The Museums Association (MA) and a number of other museum stakeholders have welcomed the announcement that museums and galleries in England will be able to reopen from 4 July after 105 days of closure.
Prime minister Boris Johnson confirmed this week that museums would be permitted to welcome visitors back with appropriate safety measures in place. Government officials also confirmed that museums will be part of the government's Track and Trace programme, meaning they will be obliged to register visitors' contact details and hold the data for 21 days.In a joint statement, museum sector bodies said substantial investment would be needed to help the sector recover after the crisis. The statement said: “The National Museum Directors’ Council, Museums Association and Association of Independent Museums welcome the government’s announcement today that museums in England can reopen from 4 July.
“Museums are eager to welcome back families, schools and communities and to support their local economies as we emerge from the crisis. However, permission to reopen does not resolve the huge issues currently facing the sector. All museums have lost substantial income during the lockdown and in many cases reopening museums will cost more than keeping them closed.
“4 July is a starting point from which museums can make practical plans based on the latest public health advice while ensuring staff and visitor safety and working within their different financial and local contexts.
“Museums are eager to reopen and play their part to support recovery however substantial financial investment will be needed from government to ensure the future resilience and long-term sustainability of all parts of the museum sector.”
The MA's director, Sharon Heal, said: "It’s great news that museums in England can open their doors to their local communities from 4th July. However, government go-ahead will not mean that every museum will reopen on that date. Museums have lost substantial income during the lockdown and in many cases they will have to think carefully about the cost of reopening and if it is safe for staff, volunteers and visitors to do so.
"Where they can, museums are planning measures such as one-way systems and timed entry and implementing strict health and safety measures in line with government guidance. For those museums that do reopen next month the experience for visitors will be different; cafes, interactives and play areas might not be open, but the welcome from front-of-house staff will be as warm as ever.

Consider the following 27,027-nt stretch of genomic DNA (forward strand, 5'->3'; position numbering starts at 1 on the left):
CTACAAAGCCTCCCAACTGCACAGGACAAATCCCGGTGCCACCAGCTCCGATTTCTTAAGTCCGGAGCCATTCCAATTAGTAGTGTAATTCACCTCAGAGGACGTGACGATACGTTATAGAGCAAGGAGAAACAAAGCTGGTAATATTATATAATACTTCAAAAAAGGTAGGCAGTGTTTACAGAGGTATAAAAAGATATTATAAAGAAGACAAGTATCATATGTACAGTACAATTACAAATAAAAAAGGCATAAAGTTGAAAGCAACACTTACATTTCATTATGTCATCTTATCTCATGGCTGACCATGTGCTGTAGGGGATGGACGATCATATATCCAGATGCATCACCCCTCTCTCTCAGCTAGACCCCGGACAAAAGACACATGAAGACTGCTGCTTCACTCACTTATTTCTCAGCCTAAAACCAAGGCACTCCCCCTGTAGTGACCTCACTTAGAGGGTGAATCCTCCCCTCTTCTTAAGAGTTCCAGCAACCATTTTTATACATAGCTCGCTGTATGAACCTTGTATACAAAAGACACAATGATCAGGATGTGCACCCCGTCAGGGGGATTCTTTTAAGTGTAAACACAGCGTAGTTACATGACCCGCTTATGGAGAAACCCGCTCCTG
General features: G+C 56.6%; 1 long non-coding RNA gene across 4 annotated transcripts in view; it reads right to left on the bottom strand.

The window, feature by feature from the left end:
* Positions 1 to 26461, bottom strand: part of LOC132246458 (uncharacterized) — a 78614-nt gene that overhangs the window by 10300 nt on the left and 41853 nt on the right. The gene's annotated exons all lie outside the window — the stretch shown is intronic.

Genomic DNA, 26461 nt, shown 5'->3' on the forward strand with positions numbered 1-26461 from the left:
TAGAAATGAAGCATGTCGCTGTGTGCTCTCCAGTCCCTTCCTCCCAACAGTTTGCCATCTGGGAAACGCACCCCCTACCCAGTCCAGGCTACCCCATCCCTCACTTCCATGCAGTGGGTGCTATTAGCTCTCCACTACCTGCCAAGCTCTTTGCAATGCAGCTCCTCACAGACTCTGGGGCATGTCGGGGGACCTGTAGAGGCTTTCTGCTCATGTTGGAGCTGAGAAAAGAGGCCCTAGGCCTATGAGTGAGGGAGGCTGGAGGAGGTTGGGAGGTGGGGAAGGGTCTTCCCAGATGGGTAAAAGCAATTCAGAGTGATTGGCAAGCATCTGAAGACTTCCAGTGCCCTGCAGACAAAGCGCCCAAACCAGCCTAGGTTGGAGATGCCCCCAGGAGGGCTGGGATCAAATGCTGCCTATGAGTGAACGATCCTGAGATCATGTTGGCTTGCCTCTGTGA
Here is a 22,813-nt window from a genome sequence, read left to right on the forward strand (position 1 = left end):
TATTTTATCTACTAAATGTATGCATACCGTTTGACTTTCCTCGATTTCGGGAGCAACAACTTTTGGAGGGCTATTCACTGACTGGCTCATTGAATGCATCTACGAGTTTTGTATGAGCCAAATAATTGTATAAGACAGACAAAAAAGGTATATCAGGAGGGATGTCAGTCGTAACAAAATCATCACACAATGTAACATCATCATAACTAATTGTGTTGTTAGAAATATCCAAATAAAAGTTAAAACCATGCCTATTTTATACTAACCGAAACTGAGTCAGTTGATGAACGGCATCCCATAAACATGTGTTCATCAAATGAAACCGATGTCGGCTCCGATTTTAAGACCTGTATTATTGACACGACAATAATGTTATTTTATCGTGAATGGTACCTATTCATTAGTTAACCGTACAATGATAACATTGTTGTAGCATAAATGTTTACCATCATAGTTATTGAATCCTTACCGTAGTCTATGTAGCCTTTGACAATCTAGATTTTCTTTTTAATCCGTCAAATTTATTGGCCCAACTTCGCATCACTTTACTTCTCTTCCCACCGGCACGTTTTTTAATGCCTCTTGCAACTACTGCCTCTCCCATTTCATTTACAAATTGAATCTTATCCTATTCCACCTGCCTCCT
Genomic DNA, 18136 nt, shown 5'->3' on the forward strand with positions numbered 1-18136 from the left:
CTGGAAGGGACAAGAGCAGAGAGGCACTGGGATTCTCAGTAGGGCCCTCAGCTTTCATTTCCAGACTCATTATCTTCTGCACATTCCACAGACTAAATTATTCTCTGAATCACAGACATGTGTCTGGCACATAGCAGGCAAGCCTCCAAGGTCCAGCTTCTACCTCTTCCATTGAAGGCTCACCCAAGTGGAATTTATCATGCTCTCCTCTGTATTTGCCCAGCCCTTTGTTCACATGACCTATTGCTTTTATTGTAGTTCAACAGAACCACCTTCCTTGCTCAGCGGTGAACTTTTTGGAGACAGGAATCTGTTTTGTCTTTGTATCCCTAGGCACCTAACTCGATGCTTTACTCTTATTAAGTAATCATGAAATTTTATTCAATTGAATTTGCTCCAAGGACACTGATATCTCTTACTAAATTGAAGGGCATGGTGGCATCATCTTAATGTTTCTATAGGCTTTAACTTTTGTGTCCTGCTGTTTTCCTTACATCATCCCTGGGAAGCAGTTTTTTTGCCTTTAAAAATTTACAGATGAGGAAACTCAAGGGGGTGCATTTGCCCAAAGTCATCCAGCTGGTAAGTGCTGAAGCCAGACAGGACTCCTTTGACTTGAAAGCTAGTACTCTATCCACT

"We know that many museums face an uncertain future because of the loss of income during lockdown, predicted lower visitor numbers, the cost of implementing public safety measures and the prospect of cuts to local authority budgets. Museums are eager to reopen but substantial financial investment will be needed from government to ensure the future sustainability of our much-loved museums."
A further statement from the directors of Tate, the Science Museum Group, National Gallery, British Museum, Natural History Museum and Victoria and Albert Museum said: “As directors of some of the UK’s leading national museums, we welcome the prime minister’s announcement to allow the safe reopening of our galleries to the public this summer.
"We will now work closely with government, trade unions and supporters to see how and when we can open our doors again in a financially sustainable manner, for the long term.
"The British public have faced a wretched few months of isolation, loss, and anxiety in confronting the Covid-19 pandemic. The reopening of museums – whose galleries speak to the creative, resilient power of the human spirit – will provide solace and inspiration as Britain looks to the future.
"Museums live through the conversation between object and visitor. Our collections are held in trust not to be hidden away, but to be discussed, challenged, and loved: a role of particular significance as we reflect on current debates around crucial issues including racial equality, social justice, and climate change.”
The Northern Ireland Executive confirmed last week that museums in Northern Ireland would be allowed to reopen from 3 July. The devolved governments have yet to announce when museums in Scotland and Wales can reopen, but are expected to reveal their plans shortly.
The prime minister also announced that restaurants and pubs would be able to reopen from 4 July, when the current 2m social distancing rule will be relaxed to 1m, provided people use additional mitigation measures.
The Department for Digital, Culture, Media and Sport is due to release good practice guidelines to help museums and galleries safely reopen, developed in collaboration with sector stakeholders. More details will be published on the Museums Association website in due course.
Updated to include news that museums will be part of the government's Track and Trace programme.